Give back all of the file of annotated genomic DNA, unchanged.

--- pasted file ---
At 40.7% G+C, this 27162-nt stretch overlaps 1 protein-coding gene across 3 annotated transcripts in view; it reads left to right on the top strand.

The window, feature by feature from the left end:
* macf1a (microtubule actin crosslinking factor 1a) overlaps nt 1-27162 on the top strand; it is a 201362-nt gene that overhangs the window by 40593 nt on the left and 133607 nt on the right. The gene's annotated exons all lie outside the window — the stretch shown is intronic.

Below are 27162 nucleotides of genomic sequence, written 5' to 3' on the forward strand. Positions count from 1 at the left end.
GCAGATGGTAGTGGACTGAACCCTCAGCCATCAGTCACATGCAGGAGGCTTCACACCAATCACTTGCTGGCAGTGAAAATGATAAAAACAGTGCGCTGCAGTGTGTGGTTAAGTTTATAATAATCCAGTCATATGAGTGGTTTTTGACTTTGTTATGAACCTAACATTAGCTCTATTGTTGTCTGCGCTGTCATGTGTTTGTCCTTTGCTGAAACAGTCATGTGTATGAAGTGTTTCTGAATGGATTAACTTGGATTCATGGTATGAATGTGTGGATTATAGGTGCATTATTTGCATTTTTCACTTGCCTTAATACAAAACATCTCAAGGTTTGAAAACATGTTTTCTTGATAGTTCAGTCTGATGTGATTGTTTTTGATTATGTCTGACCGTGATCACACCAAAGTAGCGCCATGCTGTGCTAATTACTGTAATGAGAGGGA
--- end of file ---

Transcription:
At 40.7% G+C, this 27162-nt stretch overlaps 1 protein-coding gene across 3 annotated transcripts in view; it reads left to right on the top strand.

The window, feature by feature from the left end:
* macf1a (microtubule actin crosslinking factor 1a) overlaps nt 1-27162 on the top strand; it is a 201362-nt gene that overhangs the window by 40593 nt on the left and 133607 nt on the right. The gene's annotated exons all lie outside the window — the stretch shown is intronic.

Below are 27162 nucleotides of genomic sequence, written 5' to 3' on the forward strand. Positions count from 1 at the left end.
GCAGATGGTAGTGGACTGAACCCTCAGCCATCAGTCACATGCAGGAGGCTTCACACCAATCACTTGCTGGCAGTGAAAATGATAAAAACAGTGCGCTGCAGTGTGTGGTTAAGTTTATAATAATCCAGTCATATGAGTGGTTTTTGACTTTGTTATGAACCTAACATTAGCTCTATTGTTGTCTGCGCTGTCATGTGTTTGTCCTTTGCTGAAACAGTCATGTGTATGAAGTGTTTCTGAATGGATTAACTTGGATTCATGGTATGAATGTGTGGATTATAGGTGCATTATTTGCATTTTTCACTTGCCTTAATACAAAACATCTCAAGGTTTGAAAACATGTTTTCTTGATAGTTCAGTCTGATGTGATTGTTTTTGATTATGTCTGACCGTGATCACACCAAAGTAGCGCCATGCTGTGCTAATTACTGTAATGAGAGGGA